Innovation and Public Policy in the North of England
The rise of innovation as a theme within public policy debates has been striking. It is nebulous in this context,
but nevertheless it exists, and policymakers hold an increasing desire to place innovation at the centre of a
variety of strategies.
It has not always been thus. Until relatively recently innovation was considered to be exogenous from the
neoclassical economic model. In other words its emergence and development were not influenced by factors
over which we as humans have control; instead it appeared like manna from heaven. The acceptance and
recognition of innovation as something akin to an additional factor of production undoubtedly opens up new
possibilities for public policy interventions.
Innovation is typically considered by economists to be a ‘public’ good, as it can be considered non-rival. This
means that any benefits derived from an innovation can be felt multiple times without each ‘user’ diminishing
the propensity of the others to gain from the innovation. This is in one sense remarkable; one innovative
improvement in the provision of public services can theoretically be replicated ad infinitum to the benefit of
numerous service users. This is very much the case in the UK; of the 50% of firms that are considered to be
innovators, 80% of these are follower innovators and only 20% are novel innovators. However, innovations
don’t just appear. They typically arise as a result of often sustained and targeted investment, and it is natural
for firms to seek a return on this investment wherever possible.
Moreover, the industries that display the highest levels of innovative activity are typically somewhat
oligopolistic (Aghion et al) and have sophisticated ways of protecting their investment in developing
innovations. The pharmaceutical industry presents the most compelling, but by no means the only, example of
this. The industry is dominated by large multinational firms that are adept at utilising an advanced patenting
system to protect the returns to their investment, principally in research and development.
Whether public agencies should seek to capitalise upon the market value of innovations that arise from public
investment is a whole debate in itself. If public investment stimulates an innovation that is then capitalised
upon by firms for private gain, is this an appropriate use of public money? The answer is probably yes, because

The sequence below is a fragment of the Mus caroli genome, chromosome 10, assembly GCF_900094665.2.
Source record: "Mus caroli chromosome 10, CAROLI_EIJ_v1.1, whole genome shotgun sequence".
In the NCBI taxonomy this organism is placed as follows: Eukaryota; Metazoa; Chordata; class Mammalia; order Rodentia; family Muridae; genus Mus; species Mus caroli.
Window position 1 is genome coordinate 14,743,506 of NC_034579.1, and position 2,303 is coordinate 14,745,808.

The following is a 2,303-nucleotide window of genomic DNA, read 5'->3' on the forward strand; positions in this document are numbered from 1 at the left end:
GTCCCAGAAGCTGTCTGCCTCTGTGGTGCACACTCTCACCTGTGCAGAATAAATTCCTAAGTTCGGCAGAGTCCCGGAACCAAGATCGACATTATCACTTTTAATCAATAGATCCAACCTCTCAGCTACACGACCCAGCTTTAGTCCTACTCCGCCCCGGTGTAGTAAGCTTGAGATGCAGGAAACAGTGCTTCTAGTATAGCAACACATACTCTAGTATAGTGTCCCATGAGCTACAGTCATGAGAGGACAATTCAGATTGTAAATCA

positive spillovers – despite being notoriously difficult to quantify – are generally considered to offer social
benefits beyond the attributable monetary value of the innovation. In other words, the free market often
innovates at a rate which is below the socially optimum level.
So, the government responds. A raft of strategies later – including a very recent one dedicated to innovation –
and innovation is firmly established as a driver of productivity (HMT 2004) and a crucial component of the
new, knowledge economy. As this debate has progressed, there has been a growing realisation that a national
approach to innovation performance is useful only up to a point. The UK’s innovation performance is
geographically non-uniform. Some areas generate a large number of process innovations, others are more
adept at product innovations, and some struggle to produce either. Although analyses of innovation should
not begin and end at levels of R&D investment and patenting activity, the quantitative data available on
investment in R&D are strong and readily available at a sub-national level. This makes cross-comparison
straightforward, likewise with patenting activity. ippr north’s Entrepreneurship and Innovation in the North
(Johnson & Reed 2008) explored the economic position of the three regions that make up northern England. In
short, levels of innovation by conventional measures are way below those in the South of England. Levels of
business investment in R&D remain strikingly low in the North East and Yorkshire and the Humber, and
government investment in R&D is absent in the North East.
As for direct policy interventions, further work has shown that returns from venture capital investment
outperform government investment (Kortum and Lerner). On this basis, the government’s policy of
encouraging private investment in R&D through tax credits makes a lot of sense. This programme has cost the
Exchequer £1.8billion over 6 years to 2006 in forgone revenue, but the evidence suggests that incentivising
private firms to invest in R&D is ultimately more effective than directly funding government schemes. The
counter argument might be that the firms that have taken advantage of the R&D tax credit might well have
undertaken the same programme regardless, so the incentive has served only to weaken the position of the
public finances. Furthermore, if take up of the initiative has been predominantly by firms who were already
conducting R&D this is likely to exacerbate territorial inequalities, as the majority of these firms are located in
the Greater South East of England.
To conclude, innovation is a welcome addition to the framework used to understand the development of the
UK economy in the 21 century. Despite its increased exposure, it remains a complicated term and it appears
that the policymaking fraternity are not within touching distance of a comprehensive understanding of what
stimulates innovation. Should we ever get there, it’s important that the economies within the UK that are
underperforming are treated sensitively, and that this enhanced understanding leads to a more sustainable
economic future for all nations and regions within the UK, and not just for those that are currently excelling.
Michael Johnson is a Research Fellow at ippr north. www.ippr.org/north